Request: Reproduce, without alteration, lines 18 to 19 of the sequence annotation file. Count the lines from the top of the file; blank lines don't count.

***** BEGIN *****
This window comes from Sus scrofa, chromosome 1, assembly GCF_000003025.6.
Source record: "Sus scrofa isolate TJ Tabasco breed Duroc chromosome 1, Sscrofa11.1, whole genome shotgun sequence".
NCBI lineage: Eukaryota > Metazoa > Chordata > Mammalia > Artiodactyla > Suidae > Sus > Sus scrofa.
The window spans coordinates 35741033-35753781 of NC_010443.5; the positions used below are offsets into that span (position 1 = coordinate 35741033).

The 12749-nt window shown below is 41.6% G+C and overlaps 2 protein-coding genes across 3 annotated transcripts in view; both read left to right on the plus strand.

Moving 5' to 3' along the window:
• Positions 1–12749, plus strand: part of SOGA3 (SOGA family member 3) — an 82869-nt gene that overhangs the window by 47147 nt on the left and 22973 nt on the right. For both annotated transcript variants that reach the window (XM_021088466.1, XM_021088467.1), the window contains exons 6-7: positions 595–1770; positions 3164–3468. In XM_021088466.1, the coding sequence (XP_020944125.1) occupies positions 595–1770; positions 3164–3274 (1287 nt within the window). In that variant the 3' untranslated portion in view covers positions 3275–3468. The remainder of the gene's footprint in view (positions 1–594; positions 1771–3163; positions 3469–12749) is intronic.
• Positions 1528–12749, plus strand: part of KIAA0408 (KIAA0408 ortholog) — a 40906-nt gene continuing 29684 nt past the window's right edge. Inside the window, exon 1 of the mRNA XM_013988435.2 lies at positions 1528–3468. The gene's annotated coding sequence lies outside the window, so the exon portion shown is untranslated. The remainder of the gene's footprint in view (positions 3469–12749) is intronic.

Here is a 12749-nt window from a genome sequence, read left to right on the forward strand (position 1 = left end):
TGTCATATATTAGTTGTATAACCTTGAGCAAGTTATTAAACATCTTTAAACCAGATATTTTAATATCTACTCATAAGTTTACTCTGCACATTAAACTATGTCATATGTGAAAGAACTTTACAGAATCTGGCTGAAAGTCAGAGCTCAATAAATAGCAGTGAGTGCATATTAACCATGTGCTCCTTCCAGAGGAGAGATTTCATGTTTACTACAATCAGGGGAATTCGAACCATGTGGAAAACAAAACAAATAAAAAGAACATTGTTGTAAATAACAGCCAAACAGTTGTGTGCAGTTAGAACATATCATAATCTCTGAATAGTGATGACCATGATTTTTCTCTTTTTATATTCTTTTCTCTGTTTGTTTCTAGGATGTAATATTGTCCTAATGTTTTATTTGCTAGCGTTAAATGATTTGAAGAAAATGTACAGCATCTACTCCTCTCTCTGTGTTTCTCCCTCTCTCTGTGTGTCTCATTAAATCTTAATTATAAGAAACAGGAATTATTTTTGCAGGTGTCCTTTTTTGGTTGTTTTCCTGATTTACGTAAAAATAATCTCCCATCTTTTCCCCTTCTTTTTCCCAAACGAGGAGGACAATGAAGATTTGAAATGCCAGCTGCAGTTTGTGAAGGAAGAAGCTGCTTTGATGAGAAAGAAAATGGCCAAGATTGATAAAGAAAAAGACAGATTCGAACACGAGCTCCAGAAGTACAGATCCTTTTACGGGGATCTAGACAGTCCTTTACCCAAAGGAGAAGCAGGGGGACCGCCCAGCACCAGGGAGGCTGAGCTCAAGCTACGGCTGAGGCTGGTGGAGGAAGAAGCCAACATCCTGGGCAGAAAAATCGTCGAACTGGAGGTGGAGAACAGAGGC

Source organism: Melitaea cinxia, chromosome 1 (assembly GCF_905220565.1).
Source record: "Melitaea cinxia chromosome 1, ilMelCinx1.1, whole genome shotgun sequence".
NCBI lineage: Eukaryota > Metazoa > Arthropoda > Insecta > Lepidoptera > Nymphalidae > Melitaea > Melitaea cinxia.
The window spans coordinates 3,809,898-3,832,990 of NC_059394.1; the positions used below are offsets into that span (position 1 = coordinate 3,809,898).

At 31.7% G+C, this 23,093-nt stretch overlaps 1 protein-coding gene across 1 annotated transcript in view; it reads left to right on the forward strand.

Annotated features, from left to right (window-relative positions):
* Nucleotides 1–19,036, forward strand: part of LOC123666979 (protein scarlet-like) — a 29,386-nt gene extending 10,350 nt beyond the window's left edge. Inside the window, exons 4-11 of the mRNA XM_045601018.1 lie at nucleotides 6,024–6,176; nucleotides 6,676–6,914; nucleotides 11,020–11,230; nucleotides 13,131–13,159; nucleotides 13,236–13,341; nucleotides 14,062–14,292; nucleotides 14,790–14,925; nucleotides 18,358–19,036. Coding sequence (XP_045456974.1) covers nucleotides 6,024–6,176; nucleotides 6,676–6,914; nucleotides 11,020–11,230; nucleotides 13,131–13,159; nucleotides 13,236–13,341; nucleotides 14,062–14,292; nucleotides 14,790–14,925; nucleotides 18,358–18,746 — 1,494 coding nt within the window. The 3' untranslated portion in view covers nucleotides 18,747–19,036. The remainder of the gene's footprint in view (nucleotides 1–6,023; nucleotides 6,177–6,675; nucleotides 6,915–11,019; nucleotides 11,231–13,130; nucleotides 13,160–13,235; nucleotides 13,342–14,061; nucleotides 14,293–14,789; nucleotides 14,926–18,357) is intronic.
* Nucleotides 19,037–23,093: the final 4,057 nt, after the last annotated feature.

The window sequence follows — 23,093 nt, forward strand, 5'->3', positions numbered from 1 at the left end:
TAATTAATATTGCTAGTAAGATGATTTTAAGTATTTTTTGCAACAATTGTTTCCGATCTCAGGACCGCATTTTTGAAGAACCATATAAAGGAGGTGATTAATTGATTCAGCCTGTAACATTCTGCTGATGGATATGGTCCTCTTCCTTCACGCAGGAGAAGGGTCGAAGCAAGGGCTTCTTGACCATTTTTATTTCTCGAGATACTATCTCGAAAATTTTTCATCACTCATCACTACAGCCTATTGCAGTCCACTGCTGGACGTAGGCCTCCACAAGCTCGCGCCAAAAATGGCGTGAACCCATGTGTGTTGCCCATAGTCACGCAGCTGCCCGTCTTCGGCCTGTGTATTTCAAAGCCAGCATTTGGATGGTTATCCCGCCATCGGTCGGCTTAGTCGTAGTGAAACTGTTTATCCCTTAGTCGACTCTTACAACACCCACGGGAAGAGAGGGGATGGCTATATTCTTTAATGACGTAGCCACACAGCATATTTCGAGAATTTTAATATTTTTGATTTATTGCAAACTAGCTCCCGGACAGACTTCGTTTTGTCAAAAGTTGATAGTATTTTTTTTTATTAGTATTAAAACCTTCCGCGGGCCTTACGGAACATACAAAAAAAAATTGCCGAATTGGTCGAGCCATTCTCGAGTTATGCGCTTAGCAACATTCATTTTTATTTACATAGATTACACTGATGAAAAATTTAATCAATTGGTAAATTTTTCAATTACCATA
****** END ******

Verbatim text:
* Nucleotides 19,037–23,093: the final 4,057 nt, after the last annotated feature.

The window sequence follows — 23,093 nt, forward strand, 5'->3', positions numbered from 1 at the left end: